Supercharging the economics of electric vehicles – December 2011 Update
Since completing the 2009 NVBC competition as one of 10 finalists, REV Technologies Inc. has moved from an unheated shack with a leaking roof to a heated and custom-renovated 8,000-square-foot office in Vancouver.
REV entered the competition with four unpaid employees and a new product — REV Pack — an electric drive system for transforming gas-guzzling fleet vehicles into electric zero-emission vehicles.
Since then, the company has grown to 16 employees and moved on to develop a server-based network and software system that it hopes will ultimately manage the stored energy of millions of electric vehicles (EV).
Founder Jay Giraud likens it to smart metering for electric vehicles. REV’s real-time wireless network will manage the battery energy of fleet vehicles, aggregating and returning their unused battery energy back to the energy grid to smooth out the grid’s frequency spikes.
“Utilities themselves have huge fleets with very consistent drive patterns,” says Giraud. “This allows us to predict and optimize their energy use, using patent-pending algorithms, so that with real-time forecasting we can have 10,000 vehicles in a city as an aggregate source of energy. The utility would see these 10,000 vehicles as a single power plant.”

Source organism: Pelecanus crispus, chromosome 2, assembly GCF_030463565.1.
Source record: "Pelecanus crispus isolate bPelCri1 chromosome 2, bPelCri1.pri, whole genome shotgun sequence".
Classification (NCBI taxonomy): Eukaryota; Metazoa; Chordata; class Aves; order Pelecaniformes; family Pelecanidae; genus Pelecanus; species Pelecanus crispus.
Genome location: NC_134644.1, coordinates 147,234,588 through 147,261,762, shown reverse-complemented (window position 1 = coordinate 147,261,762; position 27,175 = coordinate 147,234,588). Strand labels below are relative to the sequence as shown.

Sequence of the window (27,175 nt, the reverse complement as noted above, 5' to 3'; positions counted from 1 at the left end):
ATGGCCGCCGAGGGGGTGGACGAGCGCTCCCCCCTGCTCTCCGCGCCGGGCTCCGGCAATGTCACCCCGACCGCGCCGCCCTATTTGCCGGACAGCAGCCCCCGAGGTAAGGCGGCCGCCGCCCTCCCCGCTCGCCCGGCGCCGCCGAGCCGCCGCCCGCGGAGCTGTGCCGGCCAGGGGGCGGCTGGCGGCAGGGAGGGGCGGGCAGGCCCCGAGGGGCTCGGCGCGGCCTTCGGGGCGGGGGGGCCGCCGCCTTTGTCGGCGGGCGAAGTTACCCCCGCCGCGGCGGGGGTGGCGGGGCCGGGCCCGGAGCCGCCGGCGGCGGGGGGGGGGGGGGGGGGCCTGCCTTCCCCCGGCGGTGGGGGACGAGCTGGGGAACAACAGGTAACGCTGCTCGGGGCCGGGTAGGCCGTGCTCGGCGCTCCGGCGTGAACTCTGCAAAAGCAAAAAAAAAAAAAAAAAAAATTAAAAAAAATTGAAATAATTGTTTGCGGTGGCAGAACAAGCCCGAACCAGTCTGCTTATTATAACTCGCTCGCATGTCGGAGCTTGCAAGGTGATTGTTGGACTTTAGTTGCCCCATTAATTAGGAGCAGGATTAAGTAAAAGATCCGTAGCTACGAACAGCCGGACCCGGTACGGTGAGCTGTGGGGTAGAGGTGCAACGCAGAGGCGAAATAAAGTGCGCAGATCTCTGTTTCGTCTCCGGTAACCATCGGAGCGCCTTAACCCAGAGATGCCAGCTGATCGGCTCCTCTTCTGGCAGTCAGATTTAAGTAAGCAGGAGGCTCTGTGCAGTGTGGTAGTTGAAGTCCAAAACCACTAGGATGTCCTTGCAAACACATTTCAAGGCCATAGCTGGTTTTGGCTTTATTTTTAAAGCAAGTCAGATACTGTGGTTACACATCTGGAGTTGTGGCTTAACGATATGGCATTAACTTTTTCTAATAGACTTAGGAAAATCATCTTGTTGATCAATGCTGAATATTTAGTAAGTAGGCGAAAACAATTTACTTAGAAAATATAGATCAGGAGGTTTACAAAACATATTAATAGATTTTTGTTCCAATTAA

Giraud says that grid operators would pay REV for having the fleets’ EV batteries on standby, able to respond instantaneously to sudden changes in supply and demand. This could potentially return $2000-$3000 a year per vehicle, part of which would go back to the fleet owner.
“These savings would enable commercial fleets to adopt electric vehicles sooner,” he says. “We’re supercharging the economics of electric vehicles.”
REV has just completed a small four-vehicle pilot with a U.S. army base and has just been awarded a new contract for more vehicles that are fully networked and able to store renewable energy and then re-dispatch it into the army base’s micro-grid.
To date, REV has realized over $1 million in sales of its original REV Pack and its networked power-management system to the US Army via Honeywell Aerospace and SAIC, as well as to the City of Santa Monica and Burlington Hydro.
“In 2012 we’ll be continuing with new pilot projects, with vehicles running on our network,” he says. “More on that to be announced.”
REV has attracted just over $2 million in funding and is currently engaged in a series A fundraising, seeking $5-10 million from institutional investors in order to finish developing the network technology, build out the market and partnerships and round out the management team.
While there are only about 25,000 electric vehicles in the U.S. at present, predictions call for more than 100,000 by the end of 2012.
By 2020, says Giraud, electric vehicle networking is expected to be worth $40 billion.
“We’re developing for a market that doesn’t exist yet,” admits Giraud. “We’re skating to where the puck is going.”